ABSTRACT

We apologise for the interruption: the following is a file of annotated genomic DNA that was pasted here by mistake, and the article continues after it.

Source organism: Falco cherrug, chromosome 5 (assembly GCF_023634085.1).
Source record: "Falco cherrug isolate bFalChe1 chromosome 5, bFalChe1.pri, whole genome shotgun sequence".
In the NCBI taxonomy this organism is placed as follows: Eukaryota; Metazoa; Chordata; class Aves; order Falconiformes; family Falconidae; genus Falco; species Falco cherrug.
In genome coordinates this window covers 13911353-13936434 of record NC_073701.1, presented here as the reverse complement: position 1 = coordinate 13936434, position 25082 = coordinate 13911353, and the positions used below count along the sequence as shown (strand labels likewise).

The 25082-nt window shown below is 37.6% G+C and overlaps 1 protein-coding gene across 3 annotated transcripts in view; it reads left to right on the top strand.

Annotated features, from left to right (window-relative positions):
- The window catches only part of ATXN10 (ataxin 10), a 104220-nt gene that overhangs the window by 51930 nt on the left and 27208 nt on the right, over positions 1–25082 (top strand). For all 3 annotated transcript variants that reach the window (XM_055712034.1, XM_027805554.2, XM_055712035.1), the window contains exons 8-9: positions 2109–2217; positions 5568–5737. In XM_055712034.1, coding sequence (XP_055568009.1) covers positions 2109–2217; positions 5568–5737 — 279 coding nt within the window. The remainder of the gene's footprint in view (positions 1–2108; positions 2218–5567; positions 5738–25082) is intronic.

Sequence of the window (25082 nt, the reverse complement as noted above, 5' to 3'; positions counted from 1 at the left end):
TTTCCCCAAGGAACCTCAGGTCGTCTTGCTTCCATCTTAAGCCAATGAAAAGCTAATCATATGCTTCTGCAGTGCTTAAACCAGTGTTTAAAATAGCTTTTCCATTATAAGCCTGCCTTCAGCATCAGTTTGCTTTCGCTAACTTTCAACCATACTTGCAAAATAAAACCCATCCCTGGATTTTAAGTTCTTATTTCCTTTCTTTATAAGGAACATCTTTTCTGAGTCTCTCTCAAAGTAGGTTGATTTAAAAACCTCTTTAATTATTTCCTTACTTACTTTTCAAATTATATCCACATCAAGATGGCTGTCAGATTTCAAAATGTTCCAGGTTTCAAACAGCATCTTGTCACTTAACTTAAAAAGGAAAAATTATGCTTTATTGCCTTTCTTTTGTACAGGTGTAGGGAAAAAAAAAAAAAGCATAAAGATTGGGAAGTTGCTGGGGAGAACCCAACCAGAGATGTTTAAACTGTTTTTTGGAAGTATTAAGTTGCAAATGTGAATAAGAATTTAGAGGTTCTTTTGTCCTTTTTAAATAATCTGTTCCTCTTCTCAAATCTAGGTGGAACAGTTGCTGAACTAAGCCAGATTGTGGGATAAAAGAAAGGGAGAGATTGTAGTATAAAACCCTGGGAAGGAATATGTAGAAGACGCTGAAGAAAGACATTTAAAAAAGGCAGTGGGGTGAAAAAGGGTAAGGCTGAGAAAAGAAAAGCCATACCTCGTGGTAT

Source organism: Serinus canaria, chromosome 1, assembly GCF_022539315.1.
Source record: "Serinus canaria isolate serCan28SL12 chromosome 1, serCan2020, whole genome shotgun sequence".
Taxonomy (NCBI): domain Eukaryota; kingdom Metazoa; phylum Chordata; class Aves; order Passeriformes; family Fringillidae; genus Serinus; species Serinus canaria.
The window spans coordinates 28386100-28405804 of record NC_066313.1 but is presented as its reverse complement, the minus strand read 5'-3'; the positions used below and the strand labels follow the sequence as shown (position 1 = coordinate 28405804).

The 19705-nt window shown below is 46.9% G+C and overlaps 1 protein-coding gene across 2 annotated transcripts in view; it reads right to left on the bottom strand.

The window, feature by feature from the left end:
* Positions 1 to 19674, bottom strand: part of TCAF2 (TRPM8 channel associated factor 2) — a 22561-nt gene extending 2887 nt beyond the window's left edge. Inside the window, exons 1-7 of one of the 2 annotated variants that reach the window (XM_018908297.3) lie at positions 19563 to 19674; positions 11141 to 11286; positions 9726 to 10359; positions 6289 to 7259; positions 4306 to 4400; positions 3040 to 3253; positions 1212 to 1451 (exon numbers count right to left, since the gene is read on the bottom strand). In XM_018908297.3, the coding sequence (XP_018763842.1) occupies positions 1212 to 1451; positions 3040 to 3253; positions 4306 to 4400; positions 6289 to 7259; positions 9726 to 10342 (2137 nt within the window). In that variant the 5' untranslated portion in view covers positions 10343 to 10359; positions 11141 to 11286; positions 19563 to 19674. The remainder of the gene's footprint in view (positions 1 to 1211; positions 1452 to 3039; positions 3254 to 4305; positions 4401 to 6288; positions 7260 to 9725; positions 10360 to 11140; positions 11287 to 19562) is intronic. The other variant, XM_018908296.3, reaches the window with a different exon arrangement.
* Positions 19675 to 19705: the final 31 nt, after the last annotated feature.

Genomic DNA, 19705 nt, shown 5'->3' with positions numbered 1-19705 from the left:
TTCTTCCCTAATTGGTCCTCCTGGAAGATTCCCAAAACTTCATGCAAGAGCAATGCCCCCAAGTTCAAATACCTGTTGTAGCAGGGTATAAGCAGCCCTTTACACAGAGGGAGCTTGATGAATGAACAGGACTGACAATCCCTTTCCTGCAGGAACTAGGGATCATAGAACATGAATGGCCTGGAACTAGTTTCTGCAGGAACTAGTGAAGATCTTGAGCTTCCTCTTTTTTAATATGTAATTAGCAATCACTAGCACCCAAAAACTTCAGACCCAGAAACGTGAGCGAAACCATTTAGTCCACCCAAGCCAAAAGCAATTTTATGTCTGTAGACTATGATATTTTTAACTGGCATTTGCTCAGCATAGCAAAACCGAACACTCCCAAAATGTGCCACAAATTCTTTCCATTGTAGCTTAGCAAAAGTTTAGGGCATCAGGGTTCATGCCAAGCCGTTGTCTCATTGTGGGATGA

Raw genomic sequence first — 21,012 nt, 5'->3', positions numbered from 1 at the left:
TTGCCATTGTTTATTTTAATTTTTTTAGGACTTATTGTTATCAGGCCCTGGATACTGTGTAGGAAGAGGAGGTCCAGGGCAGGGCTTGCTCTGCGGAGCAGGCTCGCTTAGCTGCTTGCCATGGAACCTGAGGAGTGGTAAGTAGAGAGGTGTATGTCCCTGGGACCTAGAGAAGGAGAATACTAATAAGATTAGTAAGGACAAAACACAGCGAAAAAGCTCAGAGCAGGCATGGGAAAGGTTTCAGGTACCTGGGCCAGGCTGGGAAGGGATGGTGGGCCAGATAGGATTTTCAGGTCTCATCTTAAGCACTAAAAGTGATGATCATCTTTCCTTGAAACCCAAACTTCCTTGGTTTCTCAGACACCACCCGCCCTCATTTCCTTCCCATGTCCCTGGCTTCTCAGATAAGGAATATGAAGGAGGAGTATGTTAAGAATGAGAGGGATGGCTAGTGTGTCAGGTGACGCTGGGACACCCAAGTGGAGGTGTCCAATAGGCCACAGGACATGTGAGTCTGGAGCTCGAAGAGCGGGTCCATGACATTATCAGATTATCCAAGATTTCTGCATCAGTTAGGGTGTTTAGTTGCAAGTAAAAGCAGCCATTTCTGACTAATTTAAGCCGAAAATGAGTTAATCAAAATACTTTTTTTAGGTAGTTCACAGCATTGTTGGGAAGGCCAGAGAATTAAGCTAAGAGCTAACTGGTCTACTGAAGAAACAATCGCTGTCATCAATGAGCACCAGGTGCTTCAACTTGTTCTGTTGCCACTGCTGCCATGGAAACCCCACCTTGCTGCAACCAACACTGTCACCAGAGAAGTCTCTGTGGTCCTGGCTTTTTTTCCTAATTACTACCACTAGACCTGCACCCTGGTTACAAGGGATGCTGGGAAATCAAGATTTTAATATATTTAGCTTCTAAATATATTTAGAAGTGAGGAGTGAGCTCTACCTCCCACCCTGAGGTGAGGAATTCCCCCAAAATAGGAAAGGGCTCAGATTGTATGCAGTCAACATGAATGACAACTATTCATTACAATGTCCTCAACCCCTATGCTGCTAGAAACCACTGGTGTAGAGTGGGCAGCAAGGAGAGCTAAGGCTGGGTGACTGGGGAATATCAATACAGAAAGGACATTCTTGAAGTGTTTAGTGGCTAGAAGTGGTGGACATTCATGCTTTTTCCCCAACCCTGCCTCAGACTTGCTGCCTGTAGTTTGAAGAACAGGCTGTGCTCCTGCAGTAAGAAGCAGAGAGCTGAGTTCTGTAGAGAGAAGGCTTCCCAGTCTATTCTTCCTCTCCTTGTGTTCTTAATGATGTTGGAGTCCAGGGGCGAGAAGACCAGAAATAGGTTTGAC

Bedded dolomites in the Permian Basin were formed by the alteration of metastable limestones by hypersaline brines refluxing from evaporite lagoons. The hot, heavy, highly alkaline, carbon dioxide-free, magnesium-supercharged brines displaced connate waters to provide both a chemically favorable environment for magnesium-calcium exchange and a vehicle for removing displaced calcium. Fossil lagoonal brines and fillings of halite and anhydrite in the dolomite pores offer proof of the brine invasion. Sedimentary dolomites in other areas are commonly associated with evaporites, and for these dolomites a similar origin is postulated.

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